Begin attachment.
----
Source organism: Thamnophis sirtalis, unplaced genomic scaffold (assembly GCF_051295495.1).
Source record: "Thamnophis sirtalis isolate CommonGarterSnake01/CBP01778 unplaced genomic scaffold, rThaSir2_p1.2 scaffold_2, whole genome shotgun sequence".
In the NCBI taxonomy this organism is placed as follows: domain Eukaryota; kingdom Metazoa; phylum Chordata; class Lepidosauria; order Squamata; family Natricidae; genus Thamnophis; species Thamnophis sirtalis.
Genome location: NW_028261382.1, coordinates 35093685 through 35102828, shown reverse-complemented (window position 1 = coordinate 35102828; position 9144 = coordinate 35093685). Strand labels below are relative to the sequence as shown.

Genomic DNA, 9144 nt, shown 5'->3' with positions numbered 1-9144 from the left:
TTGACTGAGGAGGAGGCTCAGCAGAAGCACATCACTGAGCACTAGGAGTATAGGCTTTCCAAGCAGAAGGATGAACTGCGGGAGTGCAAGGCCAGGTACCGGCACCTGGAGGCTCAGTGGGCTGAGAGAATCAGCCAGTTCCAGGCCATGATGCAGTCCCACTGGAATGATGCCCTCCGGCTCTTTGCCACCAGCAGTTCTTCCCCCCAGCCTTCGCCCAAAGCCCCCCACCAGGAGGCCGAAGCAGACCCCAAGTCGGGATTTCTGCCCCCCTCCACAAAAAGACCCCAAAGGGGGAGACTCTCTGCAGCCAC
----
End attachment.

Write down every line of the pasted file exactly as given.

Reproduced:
Source organism: Thamnophis sirtalis, unplaced genomic scaffold (assembly GCF_051295495.1).
Source record: "Thamnophis sirtalis isolate CommonGarterSnake01/CBP01778 unplaced genomic scaffold, rThaSir2_p1.2 scaffold_2, whole genome shotgun sequence".
In the NCBI taxonomy this organism is placed as follows: domain Eukaryota; kingdom Metazoa; phylum Chordata; class Lepidosauria; order Squamata; family Natricidae; genus Thamnophis; species Thamnophis sirtalis.
Genome location: NW_028261382.1, coordinates 35093685 through 35102828, shown reverse-complemented (window position 1 = coordinate 35102828; position 9144 = coordinate 35093685). Strand labels below are relative to the sequence as shown.

Genomic DNA, 9144 nt, shown 5'->3' with positions numbered 1-9144 from the left:
TTGACTGAGGAGGAGGCTCAGCAGAAGCACATCACTGAGCACTAGGAGTATAGGCTTTCCAAGCAGAAGGATGAACTGCGGGAGTGCAAGGCCAGGTACCGGCACCTGGAGGCTCAGTGGGCTGAGAGAATCAGCCAGTTCCAGGCCATGATGCAGTCCCACTGGAATGATGCCCTCCGGCTCTTTGCCACCAGCAGTTCTTCCCCCCAGCCTTCGCCCAAAGCCCCCCACCAGGAGGCCGAAGCAGACCCCAAGTCGGGATTTCTGCCCCCCTCCACAAAAAGACCCCAAAGGGGGAGACTCTCTGCAGCCAC